Dale and I often sit in one spot for hours ... but usually because we watching a specific wildlife event, or at least waiting for something specific. A few days ago we spent a delicious, long day in one spot, but with no real agenda on our minds. We headed out early to meet friends. Weather reports sounded as though we’d be roasting by mid afternoon and ready to head home.
But the weatherman is far from perfect! It was deliciously cool all morning. The sun didn’t come out until noon. Meanwhile we our friends, Norma and Scott, were there ahead of us. A few photographs got taken, Norma and I painted, but mostly we talked and talked ... and talked. We did move from one picnic table to the next to keep in the shade.
Of course a few things caught our attention during the day. When we first arrived two bald eagles perched across the river from us.
The eagles soon left but before long we spotted a great blue heron, also across the river. Unless he was temporarily behind a rock, the heron was in sight for the rest of the day -- Norma and I both painted him. Part of the day he slowly stalked prey along the river edge. Twice he had long sessions of preening. Herons are unusual in that they have a ‘pectinated’ middle toe nail. Big word. It means the edge of the middle toe nail has a comb-like serrated edge, enough to enhance their grooming abilities, but not so serrated as to actually cut. Someday I hope to see this serrated edge for myself. At least I found an excellent photo on some else’s blog:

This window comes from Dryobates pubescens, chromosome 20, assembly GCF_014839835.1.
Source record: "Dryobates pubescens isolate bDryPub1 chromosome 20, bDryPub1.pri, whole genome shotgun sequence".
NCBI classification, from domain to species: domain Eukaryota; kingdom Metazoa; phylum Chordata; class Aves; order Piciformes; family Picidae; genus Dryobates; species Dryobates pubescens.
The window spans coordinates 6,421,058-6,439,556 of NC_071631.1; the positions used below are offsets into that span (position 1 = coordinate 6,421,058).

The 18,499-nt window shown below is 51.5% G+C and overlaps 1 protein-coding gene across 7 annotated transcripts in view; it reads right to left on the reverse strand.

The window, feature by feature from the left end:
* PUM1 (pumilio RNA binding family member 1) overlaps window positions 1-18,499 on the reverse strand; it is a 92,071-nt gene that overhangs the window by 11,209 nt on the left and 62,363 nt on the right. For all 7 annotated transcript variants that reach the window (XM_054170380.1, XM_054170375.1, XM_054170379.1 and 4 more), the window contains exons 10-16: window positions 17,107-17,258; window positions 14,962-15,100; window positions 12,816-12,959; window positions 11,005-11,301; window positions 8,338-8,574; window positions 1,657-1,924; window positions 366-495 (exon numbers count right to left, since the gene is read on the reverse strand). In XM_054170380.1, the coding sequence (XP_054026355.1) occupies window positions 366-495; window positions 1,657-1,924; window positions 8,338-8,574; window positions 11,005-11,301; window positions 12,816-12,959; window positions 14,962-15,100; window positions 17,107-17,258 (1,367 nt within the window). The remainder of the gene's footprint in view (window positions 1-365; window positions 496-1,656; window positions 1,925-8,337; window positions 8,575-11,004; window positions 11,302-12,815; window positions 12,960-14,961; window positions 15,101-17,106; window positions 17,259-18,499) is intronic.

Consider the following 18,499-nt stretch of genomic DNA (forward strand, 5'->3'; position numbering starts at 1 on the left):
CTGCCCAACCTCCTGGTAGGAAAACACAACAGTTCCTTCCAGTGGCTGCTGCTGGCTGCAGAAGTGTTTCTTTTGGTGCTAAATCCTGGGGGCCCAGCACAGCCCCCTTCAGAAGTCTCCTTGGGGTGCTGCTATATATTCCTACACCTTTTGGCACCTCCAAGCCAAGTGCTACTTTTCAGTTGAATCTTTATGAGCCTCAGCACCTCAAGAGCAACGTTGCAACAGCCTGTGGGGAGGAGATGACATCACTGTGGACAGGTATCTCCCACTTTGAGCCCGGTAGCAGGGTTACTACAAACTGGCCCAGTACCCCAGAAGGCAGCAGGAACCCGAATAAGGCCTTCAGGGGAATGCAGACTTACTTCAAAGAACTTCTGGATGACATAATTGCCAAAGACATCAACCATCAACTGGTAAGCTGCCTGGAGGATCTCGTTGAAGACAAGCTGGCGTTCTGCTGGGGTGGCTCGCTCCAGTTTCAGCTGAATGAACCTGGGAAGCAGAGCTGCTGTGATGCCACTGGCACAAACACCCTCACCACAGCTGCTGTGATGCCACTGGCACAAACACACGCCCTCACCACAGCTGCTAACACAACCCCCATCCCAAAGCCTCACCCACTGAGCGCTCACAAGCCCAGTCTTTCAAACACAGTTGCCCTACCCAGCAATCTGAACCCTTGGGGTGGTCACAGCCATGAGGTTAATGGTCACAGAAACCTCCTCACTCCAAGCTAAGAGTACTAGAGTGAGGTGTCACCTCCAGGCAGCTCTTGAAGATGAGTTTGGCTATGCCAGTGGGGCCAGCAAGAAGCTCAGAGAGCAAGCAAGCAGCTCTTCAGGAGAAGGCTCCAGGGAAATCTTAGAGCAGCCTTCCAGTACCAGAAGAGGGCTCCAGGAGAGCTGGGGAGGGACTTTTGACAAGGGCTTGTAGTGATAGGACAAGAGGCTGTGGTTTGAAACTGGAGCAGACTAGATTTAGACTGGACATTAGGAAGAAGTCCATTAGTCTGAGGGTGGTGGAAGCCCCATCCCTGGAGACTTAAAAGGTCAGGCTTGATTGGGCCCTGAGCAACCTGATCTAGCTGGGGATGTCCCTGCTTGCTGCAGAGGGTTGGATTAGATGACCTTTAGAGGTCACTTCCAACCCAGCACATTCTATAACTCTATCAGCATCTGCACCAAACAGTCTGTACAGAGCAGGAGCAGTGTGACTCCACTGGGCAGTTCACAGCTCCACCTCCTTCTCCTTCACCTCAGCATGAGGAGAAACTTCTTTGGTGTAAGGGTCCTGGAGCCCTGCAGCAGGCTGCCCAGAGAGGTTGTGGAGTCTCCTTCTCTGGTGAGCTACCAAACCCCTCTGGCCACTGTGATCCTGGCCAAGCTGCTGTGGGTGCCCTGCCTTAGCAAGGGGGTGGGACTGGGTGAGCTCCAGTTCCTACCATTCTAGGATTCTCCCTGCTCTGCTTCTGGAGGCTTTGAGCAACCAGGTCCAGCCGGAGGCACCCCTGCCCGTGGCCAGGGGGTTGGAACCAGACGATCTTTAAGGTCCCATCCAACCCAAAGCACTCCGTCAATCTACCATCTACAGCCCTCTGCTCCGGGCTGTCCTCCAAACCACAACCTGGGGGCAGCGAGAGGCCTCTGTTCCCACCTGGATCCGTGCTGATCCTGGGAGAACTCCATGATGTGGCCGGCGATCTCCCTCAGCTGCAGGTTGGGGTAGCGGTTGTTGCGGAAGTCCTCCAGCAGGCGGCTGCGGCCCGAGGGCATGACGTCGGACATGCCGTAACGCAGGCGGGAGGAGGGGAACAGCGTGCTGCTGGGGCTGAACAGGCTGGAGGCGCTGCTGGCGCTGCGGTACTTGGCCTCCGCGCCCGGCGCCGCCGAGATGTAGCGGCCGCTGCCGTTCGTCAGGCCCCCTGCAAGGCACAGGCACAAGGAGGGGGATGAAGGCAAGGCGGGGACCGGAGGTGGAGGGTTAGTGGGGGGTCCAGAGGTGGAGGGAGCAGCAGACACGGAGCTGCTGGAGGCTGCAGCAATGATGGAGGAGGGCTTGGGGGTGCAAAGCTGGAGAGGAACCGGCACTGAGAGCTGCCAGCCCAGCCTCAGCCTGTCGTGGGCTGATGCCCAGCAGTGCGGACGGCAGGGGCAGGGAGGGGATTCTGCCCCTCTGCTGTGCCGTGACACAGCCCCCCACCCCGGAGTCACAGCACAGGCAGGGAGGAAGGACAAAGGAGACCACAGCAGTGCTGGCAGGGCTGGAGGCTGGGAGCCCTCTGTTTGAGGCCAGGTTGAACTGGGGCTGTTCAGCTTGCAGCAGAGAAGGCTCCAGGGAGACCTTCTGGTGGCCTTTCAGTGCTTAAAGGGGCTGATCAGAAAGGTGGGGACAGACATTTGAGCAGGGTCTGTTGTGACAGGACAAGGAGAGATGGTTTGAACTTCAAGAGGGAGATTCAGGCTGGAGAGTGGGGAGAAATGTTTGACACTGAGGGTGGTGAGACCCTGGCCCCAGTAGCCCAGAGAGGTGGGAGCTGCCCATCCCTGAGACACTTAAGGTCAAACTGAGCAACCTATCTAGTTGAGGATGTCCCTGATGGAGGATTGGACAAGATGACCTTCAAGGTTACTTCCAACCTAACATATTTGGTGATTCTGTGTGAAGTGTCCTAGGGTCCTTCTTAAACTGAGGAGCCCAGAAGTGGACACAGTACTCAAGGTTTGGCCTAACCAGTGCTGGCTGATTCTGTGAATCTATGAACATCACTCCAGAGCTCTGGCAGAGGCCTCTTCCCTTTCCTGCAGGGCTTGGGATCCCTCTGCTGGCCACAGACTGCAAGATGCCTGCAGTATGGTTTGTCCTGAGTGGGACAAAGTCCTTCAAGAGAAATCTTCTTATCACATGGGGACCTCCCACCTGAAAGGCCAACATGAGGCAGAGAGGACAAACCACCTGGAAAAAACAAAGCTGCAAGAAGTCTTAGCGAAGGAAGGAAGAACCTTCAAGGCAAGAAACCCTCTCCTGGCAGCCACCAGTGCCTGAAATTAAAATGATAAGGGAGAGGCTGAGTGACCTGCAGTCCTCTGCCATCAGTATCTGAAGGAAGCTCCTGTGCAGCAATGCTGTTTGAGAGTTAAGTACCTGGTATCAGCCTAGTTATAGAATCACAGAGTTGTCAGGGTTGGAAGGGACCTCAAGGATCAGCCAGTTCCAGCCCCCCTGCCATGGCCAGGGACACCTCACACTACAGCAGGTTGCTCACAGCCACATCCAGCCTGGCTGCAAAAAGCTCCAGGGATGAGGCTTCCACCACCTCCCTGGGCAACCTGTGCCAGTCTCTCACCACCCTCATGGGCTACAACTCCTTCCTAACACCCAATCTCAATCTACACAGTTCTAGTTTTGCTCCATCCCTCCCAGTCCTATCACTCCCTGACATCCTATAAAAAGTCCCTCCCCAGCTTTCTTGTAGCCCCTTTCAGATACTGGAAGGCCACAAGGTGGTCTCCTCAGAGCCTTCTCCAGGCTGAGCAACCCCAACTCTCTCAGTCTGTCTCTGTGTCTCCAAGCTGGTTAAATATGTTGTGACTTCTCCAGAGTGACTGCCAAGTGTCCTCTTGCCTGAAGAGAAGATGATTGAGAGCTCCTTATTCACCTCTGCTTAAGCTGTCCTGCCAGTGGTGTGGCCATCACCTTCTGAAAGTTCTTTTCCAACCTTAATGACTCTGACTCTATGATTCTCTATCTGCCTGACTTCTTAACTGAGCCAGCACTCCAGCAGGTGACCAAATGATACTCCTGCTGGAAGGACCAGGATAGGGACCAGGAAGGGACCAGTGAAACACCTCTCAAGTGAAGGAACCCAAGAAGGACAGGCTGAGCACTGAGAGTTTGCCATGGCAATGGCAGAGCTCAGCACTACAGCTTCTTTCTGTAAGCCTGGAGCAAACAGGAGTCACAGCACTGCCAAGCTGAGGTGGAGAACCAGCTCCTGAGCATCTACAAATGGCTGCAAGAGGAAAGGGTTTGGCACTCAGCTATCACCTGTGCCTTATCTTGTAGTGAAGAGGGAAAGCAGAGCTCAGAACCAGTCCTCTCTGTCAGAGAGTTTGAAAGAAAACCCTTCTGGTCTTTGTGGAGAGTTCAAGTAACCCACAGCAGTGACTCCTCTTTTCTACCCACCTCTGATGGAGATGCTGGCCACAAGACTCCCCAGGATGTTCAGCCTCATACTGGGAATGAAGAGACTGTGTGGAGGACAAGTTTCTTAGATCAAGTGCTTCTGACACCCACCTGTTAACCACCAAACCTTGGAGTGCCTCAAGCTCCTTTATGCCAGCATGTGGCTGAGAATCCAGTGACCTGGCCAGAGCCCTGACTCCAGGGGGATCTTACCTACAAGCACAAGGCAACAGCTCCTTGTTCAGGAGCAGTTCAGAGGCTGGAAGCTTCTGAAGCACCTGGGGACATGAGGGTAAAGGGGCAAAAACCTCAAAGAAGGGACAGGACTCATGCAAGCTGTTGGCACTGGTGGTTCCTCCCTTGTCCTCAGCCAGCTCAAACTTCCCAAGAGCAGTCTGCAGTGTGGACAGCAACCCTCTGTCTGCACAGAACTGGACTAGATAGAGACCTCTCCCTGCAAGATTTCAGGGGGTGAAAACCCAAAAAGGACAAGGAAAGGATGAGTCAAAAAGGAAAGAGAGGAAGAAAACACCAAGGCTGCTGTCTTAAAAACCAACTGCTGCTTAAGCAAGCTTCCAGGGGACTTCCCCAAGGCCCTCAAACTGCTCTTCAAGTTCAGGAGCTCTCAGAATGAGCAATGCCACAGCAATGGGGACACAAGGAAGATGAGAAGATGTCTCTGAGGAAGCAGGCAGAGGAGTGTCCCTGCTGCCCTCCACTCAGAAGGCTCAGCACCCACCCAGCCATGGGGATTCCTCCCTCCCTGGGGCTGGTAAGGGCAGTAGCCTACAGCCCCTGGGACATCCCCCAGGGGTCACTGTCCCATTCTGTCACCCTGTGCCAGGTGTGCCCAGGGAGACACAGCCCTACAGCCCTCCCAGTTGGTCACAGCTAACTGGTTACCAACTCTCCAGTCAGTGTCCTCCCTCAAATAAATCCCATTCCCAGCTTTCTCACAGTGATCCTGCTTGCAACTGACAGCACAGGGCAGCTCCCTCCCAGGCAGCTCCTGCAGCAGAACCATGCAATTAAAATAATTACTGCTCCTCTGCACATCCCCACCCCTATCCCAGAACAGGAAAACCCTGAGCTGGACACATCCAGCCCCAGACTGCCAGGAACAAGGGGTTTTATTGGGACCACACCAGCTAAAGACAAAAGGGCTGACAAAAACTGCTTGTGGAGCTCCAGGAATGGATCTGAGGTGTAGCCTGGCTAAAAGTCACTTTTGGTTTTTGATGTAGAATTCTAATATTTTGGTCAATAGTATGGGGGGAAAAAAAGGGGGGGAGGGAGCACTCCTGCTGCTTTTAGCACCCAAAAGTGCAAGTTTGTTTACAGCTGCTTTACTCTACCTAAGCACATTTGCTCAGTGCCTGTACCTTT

Another pleasant visitor was a gangly group of large common merganser chicks. Their bodies were nearly full sized, yet they still didn’t have any decent flight feathers on their wings. At this stage of life they are already masters of their watery world. Lots of busy feeding in the swift, but shallow water; then a cozy nap on a nearby rock.
Our last find was a beautiful beetle. It was only about half an inch long, but its iridescent greens and reds more than made up for its size. Even its underbelly was a coppery bronze. Once we got home Norma had him identified before I even had time to wonder -- it is a metallic wood borer, also known as a Buprestid beetle. There are several species of metallic wood borers. Ours is probably a Buprestis aurulenta. It’s a common insect found in forests of the Northwest. The adults eat Douglas fir needles and lay their eggs in bark crevices. The tiny grubs that hatch out usually take ‘a few years’ to mature, but under less than ideal conditions, such as in the wood of a picture frame or a rafter, they may even take 40 years to mature and one web site says even 50 years!
Several time in my life I’ve had wood boring beetles invite themselves into my home, but the one that brings a smile to my face are the ones that came out of a madrone cane my husband, Dale, made and my father, Hammy, used. Dale figures he cut the madrone at least five years before Hammy used the cane. Then, during the brief period my father needed a cane, Hammy noticed a couple little piles of saw dust when he left the cane overnight.... and then he saw a black beetle. We hurried up the emergence of the rest of the beetles by ‘ginning’ them, i.e. we put little drops of gin down their holes. Sure enough! Out came a couple more black beetles.
That fond memory was the last nature encounter I had with my father.